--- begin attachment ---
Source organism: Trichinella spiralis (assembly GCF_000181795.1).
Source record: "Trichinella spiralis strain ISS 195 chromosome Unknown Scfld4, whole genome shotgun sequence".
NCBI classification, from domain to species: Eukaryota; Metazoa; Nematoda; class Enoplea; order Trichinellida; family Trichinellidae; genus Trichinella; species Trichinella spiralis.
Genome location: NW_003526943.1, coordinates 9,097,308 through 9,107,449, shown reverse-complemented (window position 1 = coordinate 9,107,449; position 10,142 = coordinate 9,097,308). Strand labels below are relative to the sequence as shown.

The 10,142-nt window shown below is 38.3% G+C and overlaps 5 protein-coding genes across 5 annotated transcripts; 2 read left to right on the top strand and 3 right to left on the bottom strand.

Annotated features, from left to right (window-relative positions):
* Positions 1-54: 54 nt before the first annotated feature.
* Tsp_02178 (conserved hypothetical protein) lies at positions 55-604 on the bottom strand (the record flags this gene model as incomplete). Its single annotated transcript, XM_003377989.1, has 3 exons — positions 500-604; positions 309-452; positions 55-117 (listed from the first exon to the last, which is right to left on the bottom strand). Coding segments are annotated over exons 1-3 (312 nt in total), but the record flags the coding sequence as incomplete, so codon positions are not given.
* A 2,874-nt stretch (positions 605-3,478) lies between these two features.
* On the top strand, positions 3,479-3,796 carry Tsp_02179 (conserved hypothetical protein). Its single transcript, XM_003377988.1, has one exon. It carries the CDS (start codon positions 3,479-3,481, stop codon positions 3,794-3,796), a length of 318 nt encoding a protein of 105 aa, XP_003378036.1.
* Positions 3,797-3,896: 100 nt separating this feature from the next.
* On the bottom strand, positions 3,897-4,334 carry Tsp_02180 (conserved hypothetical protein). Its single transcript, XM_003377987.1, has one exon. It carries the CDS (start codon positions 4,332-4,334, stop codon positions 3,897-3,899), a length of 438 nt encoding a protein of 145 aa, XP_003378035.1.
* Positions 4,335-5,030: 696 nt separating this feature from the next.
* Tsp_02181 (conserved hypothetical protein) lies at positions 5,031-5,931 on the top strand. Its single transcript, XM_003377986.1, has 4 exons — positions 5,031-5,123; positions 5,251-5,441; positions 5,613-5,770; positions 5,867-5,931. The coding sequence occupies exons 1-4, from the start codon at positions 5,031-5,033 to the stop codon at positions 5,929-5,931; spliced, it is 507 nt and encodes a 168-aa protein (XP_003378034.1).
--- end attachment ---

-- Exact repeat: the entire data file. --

Source organism: Trichinella spiralis (assembly GCF_000181795.1).
Source record: "Trichinella spiralis strain ISS 195 chromosome Unknown Scfld4, whole genome shotgun sequence".
NCBI classification, from domain to species: Eukaryota; Metazoa; Nematoda; class Enoplea; order Trichinellida; family Trichinellidae; genus Trichinella; species Trichinella spiralis.
Genome location: NW_003526943.1, coordinates 9,097,308 through 9,107,449, shown reverse-complemented (window position 1 = coordinate 9,107,449; position 10,142 = coordinate 9,097,308). Strand labels below are relative to the sequence as shown.

The 10,142-nt window shown below is 38.3% G+C and overlaps 5 protein-coding genes across 5 annotated transcripts; 2 read left to right on the top strand and 3 right to left on the bottom strand.

Annotated features, from left to right (window-relative positions):
* Positions 1-54: 54 nt before the first annotated feature.
* Tsp_02178 (conserved hypothetical protein) lies at positions 55-604 on the bottom strand (the record flags this gene model as incomplete). Its single annotated transcript, XM_003377989.1, has 3 exons — positions 500-604; positions 309-452; positions 55-117 (listed from the first exon to the last, which is right to left on the bottom strand). Coding segments are annotated over exons 1-3 (312 nt in total), but the record flags the coding sequence as incomplete, so codon positions are not given.
* A 2,874-nt stretch (positions 605-3,478) lies between these two features.
* On the top strand, positions 3,479-3,796 carry Tsp_02179 (conserved hypothetical protein). Its single transcript, XM_003377988.1, has one exon. It carries the CDS (start codon positions 3,479-3,481, stop codon positions 3,794-3,796), a length of 318 nt encoding a protein of 105 aa, XP_003378036.1.
* Positions 3,797-3,896: 100 nt separating this feature from the next.
* On the bottom strand, positions 3,897-4,334 carry Tsp_02180 (conserved hypothetical protein). Its single transcript, XM_003377987.1, has one exon. It carries the CDS (start codon positions 4,332-4,334, stop codon positions 3,897-3,899), a length of 438 nt encoding a protein of 145 aa, XP_003378035.1.
* Positions 4,335-5,030: 696 nt separating this feature from the next.
* Tsp_02181 (conserved hypothetical protein) lies at positions 5,031-5,931 on the top strand. Its single transcript, XM_003377986.1, has 4 exons — positions 5,031-5,123; positions 5,251-5,441; positions 5,613-5,770; positions 5,867-5,931. The coding sequence occupies exons 1-4, from the start codon at positions 5,031-5,033 to the stop codon at positions 5,929-5,931; spliced, it is 507 nt and encodes a 168-aa protein (XP_003378034.1).